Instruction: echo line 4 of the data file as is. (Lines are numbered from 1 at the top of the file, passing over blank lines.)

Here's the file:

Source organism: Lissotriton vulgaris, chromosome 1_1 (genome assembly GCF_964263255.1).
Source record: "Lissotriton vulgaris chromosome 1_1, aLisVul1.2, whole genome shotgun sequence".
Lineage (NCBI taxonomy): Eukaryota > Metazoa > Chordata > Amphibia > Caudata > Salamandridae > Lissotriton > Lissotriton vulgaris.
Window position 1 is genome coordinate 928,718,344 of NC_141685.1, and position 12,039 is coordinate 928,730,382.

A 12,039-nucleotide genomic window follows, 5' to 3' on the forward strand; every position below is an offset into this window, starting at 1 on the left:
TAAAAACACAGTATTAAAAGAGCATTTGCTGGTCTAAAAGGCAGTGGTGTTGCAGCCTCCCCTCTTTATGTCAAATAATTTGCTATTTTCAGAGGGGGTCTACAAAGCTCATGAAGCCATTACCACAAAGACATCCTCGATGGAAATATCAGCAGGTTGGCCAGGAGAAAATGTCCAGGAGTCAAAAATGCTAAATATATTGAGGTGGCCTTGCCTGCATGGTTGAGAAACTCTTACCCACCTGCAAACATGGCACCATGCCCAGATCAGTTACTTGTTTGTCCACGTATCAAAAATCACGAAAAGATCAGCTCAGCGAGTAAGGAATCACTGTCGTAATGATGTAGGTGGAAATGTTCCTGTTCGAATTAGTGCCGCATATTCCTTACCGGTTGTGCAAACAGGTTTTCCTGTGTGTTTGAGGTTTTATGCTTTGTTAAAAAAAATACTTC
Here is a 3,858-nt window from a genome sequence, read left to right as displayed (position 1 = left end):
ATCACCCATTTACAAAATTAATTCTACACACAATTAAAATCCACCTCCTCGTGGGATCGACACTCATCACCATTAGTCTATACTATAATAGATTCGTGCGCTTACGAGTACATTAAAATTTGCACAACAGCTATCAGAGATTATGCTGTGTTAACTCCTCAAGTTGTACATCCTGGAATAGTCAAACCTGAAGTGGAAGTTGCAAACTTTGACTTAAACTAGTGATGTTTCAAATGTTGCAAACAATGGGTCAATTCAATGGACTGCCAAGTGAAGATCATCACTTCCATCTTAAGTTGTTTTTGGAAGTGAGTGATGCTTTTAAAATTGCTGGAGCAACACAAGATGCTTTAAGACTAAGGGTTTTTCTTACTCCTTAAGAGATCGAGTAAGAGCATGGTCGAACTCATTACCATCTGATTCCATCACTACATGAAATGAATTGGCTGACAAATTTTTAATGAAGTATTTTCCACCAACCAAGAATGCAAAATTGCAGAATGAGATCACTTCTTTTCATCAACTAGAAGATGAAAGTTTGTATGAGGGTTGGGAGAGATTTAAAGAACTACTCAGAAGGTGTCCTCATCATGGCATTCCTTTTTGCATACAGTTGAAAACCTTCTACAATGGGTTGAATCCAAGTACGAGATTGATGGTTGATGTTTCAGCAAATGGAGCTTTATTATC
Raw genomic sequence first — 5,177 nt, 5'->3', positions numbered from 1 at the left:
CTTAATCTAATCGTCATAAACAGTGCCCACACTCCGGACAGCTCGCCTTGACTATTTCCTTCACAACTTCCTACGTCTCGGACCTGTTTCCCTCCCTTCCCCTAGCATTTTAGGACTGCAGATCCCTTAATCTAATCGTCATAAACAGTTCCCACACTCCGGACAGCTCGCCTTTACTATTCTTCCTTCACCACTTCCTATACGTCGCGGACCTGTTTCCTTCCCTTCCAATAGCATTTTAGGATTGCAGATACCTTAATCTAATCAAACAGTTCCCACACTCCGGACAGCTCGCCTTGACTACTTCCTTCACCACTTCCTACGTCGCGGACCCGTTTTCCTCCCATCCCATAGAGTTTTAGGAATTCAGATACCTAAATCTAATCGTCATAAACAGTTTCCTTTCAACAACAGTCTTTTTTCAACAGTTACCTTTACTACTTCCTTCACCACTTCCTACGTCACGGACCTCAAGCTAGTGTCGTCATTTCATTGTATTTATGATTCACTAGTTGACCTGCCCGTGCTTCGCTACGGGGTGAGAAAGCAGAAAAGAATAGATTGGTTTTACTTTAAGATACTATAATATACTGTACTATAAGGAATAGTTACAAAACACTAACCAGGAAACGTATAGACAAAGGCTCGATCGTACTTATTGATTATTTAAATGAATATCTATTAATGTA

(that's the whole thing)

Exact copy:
Window position 1 is genome coordinate 928,718,344 of NC_141685.1, and position 12,039 is coordinate 928,730,382.